By PATRICK LANGSTON
Next time you’re in the podium of the University of Ottawa’s splendid new Faculty of Social Sciences building, check out the wood panelling beside the six-storey living wall. It’s subtle, but the wood is lit in a mottled fashion that echoes the natural variations in the greenery near it. A gobo — a specialized lighting device — creates the mottling, and Ross Nicholson gets a bang out of the result.
In fact, Nicholson, owner of Ottawa-based Ross Nicholson | Architectural Lighting | Luminaire Design, gets a bang out of nearly everything about the building’s lighting, which he designed. That’s because it not only fulfills such utilitarian functions as helping guide people to where they’re going and illuminating the space once they’re there, it also creates, in many of the building’s public spaces, its own drama in conjunction with the excitement inherent in the architecture.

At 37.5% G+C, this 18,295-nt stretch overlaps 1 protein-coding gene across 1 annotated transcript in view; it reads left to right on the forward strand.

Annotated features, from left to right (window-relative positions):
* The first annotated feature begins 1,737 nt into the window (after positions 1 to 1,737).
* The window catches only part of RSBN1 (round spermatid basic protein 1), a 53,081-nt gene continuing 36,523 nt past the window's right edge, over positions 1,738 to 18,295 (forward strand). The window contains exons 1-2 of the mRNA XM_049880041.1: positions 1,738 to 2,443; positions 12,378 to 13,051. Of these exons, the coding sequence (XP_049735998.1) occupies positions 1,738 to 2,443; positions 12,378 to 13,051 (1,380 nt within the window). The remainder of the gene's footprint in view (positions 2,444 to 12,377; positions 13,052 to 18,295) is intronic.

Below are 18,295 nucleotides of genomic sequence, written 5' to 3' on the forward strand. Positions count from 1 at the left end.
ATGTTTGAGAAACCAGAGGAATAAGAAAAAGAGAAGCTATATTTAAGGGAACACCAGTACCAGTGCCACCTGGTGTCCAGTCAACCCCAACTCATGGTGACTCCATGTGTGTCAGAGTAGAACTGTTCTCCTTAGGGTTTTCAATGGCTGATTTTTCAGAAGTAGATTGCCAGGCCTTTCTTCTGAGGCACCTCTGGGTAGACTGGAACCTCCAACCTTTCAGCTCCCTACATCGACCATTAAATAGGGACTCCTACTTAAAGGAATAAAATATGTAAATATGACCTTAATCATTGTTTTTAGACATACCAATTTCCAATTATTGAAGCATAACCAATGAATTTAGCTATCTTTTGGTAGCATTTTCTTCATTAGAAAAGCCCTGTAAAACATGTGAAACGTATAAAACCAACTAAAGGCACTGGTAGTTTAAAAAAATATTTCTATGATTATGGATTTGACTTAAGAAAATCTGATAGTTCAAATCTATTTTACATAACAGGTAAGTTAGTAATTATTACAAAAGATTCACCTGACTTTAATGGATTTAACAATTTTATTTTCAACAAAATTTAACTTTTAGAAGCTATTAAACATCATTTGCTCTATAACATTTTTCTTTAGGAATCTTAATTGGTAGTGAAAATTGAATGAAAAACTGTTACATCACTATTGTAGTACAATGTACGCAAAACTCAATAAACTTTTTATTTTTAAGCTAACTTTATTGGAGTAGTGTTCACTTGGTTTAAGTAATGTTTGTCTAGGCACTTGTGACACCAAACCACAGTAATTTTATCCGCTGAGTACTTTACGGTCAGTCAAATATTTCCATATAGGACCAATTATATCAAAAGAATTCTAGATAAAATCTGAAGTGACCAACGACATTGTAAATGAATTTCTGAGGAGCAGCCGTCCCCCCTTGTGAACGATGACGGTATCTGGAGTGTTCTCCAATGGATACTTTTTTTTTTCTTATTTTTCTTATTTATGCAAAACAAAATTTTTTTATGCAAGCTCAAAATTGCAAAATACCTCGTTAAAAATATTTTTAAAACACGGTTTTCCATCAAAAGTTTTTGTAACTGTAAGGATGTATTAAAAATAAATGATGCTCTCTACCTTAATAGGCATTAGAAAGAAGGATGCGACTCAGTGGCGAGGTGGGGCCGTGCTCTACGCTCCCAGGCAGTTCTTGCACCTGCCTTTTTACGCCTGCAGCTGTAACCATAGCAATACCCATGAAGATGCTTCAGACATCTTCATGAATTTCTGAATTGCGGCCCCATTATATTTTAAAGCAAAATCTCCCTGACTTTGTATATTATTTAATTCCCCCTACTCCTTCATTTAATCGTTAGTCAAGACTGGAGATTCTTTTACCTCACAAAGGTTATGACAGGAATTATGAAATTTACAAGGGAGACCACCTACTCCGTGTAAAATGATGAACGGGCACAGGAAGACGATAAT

“It’s the most detailed job I’ve ever done,” says Nicholson, whose other public-space projects have included the Wabano Centre for Aboriginal Health on Montreal Road, areas of the Queen’s University Isabel Bader Centre for the Performing Arts in Kingston, and award-winning exterior lighting for the Grand Hall and Laurier Street facade of the Canadian Museum of History (then named the Canadian Museum of Civilization).
Nicholson says that he pored over plans for the social sciences building — lighting, an underappreciated mix of science and art, is of necessity designed before a building is erected — and that plotting the lighting was “all about geometry and space. There’s a little bit of [crunching] numbers, but not too much. It’s mostly experience. It’s a balancing act.”
Take a closer look at Nicholson’s work — taken from Ottawa Magazine’s Interiors 2014 issue — to see just how the lighting whiz transformed the University of Ottawa building.